Rotatoria (=Rotifera) belong to the smallest metazoa of which over 1000 species have been described, 90% of which inhabit freshwater habitats. They seldom reach 2 mm in body length. Males have reduced sizes and are less developed than females; some measuring only 60 mm. The body of all species consists of a constant number of cells, the different Brachionus species containing approximately 1000 cells which should not be considered as single identities but as a plasma area. The growth of the animal is assured by plasma increase and not by cell division.
The epidermis contains a densely packed layer of keratin-like proteins and is called the lorica. The shape of the lorica and the profile of the spines and ornaments allow the determination of the different species and morphotypes (see 3.4.). The rotifers body is differentiated inTO three distinct parts consisting of the head, trunk and foot (Fig. 3.1.). The head carries the rotatory organ or corona which is easily recognized by its annular ciliation and which is at the origin of the name of the Rotatoria (bearing wheels). The retractable corona assures locomotion and a whirling water movement which facilitates the uptake of small food particles (mainly algae and detritus). The trunk contains the digestive tract, the excretory system and the genital organs. A characteristic organ for the rotifers is the mastax (i.e. a calcified apparatus in the mouth region), that is very effective in grinding ingested particles. The foot is a ring-type retractable structure without segmentation ending in one or four toes.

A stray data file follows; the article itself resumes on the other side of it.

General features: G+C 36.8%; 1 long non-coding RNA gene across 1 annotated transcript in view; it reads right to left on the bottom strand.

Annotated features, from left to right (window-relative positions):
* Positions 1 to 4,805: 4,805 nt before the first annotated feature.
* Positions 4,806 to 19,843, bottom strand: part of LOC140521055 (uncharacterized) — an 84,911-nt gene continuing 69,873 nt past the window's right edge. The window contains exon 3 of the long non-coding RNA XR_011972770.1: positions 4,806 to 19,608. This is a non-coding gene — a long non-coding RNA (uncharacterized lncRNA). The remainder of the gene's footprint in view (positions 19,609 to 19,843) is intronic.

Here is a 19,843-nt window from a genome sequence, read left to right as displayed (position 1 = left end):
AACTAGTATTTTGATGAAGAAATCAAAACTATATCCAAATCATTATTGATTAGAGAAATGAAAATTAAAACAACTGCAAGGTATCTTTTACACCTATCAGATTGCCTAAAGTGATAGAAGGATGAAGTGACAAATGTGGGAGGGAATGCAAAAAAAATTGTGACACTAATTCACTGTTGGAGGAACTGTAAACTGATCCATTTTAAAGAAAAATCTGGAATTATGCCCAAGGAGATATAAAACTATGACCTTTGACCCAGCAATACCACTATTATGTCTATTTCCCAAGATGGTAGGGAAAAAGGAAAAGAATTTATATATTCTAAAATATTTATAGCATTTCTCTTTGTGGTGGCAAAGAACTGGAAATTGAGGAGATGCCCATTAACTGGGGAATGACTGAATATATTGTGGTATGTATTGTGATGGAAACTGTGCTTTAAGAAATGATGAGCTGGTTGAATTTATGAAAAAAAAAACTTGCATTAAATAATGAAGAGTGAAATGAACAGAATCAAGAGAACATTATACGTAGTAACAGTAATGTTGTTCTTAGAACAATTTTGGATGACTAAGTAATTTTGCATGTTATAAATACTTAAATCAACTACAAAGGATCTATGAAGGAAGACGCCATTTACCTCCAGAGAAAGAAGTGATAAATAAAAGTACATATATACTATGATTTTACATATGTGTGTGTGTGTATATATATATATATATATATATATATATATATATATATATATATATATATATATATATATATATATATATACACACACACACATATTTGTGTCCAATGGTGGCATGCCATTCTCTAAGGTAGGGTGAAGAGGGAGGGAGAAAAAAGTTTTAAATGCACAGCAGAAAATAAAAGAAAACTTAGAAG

Figure 3.1. Brachionus plicatilis, female and male (modified from Koste, 1980).